Biking is big.
Chicago averages about 125,000 daily bike trips, and a new study has broken the trips into categories.
The majority of trips — 91,000 — are “utilitarian” trips, like going to the store or the library.
Using a bike to commute to work accounts for about 26,000 (a statistic that tripled between 2000 and 2012). School trips are 7,000.
The numbers used are based on individual rides, and not round trips.
The estimates, which do not include recreational biking, are year-round averages, and will balloon in warmer months and shrink in the colder ones, according to the Active Transportation Alliance, which commissioned the report.
The Active Transportation Alliance is a non-profit advocacy group that promotes bicycling, walking and public transit.
“The point is cycling is growing rapidly and the extent of cycling rivals the number of cars on our busiest streets,” said Ron Burke, executive director of the Active Transportation Alliance. “That’s a lot of people cyling. It drives home the point” that both cyclists and car drivers need to be “respectful” of each other as the number of cyclists grow on our streets.
“Our numbers are growing and it’s all the more important that everyone be respectful of each other,’’ he said.
Bike trips counted that weren’t before counted include biking to a store, a restaurant, a bar, a friends house, a library, Burke said, adding, “People haul stuff all the time on their bikes.”
The report contrasts the image of thousands of pedaling cyclists to the car traffic along two of Chicago’s best known streets. Western Avenue carries approximately 40,000 cars per day on its 23 miles. Lake Shore Drive carries 161,000 cars per day.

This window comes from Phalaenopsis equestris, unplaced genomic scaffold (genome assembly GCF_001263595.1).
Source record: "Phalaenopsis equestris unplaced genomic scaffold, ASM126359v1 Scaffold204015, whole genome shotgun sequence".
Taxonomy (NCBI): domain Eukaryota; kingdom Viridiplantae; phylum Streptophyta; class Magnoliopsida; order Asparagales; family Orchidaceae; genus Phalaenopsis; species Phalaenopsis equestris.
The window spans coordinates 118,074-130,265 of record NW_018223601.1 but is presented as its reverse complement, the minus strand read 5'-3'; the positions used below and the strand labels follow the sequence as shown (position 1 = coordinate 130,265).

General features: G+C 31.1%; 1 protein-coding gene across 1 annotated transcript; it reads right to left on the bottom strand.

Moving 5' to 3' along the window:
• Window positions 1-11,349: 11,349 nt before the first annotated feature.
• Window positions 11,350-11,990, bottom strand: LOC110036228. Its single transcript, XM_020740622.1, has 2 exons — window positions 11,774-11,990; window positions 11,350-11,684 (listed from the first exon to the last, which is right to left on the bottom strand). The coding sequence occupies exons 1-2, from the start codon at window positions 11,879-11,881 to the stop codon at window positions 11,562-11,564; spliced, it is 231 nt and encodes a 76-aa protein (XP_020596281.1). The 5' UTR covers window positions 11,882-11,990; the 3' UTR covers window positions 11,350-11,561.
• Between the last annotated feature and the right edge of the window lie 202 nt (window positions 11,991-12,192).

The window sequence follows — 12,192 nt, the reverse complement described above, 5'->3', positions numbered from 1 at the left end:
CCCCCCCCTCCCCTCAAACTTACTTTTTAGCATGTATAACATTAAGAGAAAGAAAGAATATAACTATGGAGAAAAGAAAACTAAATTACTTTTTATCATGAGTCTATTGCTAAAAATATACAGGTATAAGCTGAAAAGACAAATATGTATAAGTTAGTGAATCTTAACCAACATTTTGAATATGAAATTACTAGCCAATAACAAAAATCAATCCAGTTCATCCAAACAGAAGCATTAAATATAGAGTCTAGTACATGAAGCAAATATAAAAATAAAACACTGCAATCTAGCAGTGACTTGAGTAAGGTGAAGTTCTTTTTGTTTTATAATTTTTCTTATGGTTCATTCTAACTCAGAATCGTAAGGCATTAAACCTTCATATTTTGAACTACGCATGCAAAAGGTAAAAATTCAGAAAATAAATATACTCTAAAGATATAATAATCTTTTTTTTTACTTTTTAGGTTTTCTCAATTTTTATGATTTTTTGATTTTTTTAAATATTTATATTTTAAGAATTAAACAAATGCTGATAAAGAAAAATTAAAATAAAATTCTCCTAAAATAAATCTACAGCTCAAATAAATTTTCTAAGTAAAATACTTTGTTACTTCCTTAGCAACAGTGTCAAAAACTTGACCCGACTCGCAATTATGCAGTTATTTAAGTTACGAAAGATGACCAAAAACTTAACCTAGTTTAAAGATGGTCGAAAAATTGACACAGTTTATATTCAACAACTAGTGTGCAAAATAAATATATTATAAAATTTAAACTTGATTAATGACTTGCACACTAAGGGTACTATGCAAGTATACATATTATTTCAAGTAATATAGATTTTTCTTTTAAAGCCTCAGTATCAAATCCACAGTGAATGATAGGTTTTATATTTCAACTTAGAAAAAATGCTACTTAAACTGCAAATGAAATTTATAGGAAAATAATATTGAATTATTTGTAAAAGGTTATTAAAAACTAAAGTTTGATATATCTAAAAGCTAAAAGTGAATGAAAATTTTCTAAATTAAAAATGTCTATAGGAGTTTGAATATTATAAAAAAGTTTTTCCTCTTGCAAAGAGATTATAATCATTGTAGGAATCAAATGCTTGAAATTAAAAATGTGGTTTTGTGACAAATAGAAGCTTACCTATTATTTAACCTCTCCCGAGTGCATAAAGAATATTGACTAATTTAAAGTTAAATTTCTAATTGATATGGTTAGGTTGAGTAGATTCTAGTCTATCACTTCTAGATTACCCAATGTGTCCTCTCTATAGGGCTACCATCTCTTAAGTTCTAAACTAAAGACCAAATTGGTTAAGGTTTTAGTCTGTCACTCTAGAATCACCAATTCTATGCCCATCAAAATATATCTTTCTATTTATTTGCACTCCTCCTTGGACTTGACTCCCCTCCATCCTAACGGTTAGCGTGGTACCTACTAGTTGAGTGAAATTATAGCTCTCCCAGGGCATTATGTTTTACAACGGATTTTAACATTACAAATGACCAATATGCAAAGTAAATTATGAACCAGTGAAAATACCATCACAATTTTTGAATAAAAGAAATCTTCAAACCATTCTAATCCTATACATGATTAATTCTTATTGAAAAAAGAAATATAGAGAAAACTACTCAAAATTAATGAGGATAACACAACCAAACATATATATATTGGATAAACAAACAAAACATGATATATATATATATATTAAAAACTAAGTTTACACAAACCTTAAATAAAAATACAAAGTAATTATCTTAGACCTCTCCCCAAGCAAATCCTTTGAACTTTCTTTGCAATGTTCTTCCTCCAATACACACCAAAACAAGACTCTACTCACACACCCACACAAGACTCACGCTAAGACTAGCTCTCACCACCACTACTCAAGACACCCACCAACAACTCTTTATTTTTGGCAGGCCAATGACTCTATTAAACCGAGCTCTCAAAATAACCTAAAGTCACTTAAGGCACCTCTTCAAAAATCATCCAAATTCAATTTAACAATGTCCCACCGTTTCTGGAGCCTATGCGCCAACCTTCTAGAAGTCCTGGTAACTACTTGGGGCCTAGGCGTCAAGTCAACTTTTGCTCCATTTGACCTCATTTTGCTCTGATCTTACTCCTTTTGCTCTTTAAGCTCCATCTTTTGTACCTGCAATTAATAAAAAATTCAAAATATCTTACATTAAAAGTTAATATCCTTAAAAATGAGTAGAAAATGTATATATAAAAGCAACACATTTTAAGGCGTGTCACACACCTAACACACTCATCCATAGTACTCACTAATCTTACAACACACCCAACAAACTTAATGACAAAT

The study also finds:
◆ biking to work is most common among the lowest income groups.
◆ biking to work only accounts for approximately 21 percent of bike trips; most trips are “utilitarian.”
◆ Chicago bike counts found that winter biking has become increasingly common, with the winter biking counts equal to nearly 40 percent of summer counts.
◆ Chicago bike counts found that women accounted for 25 percent of observed cyclists in the winter and 31 percent in the summer.
◆ bike statistics are normally reserved for commuting to work, based on surveys conducted by the U.S. Census Bureau. The new analysis uses a regional household survey and other survey data to estimate “utilitarian” and school bike trips.
According to Active Transportation, the estimate for all bike trips is conservative for three reasons. First, biking has grown since the regional travel survey was conducted in 2007-08. Second, the Census Bureau’s survey doesn’t account for work trips that combine biking with some other mode, such as biking to the train; respondents must choose transit or biking for how they get to work. Finally, the estimate does not include purely recreational bike trips.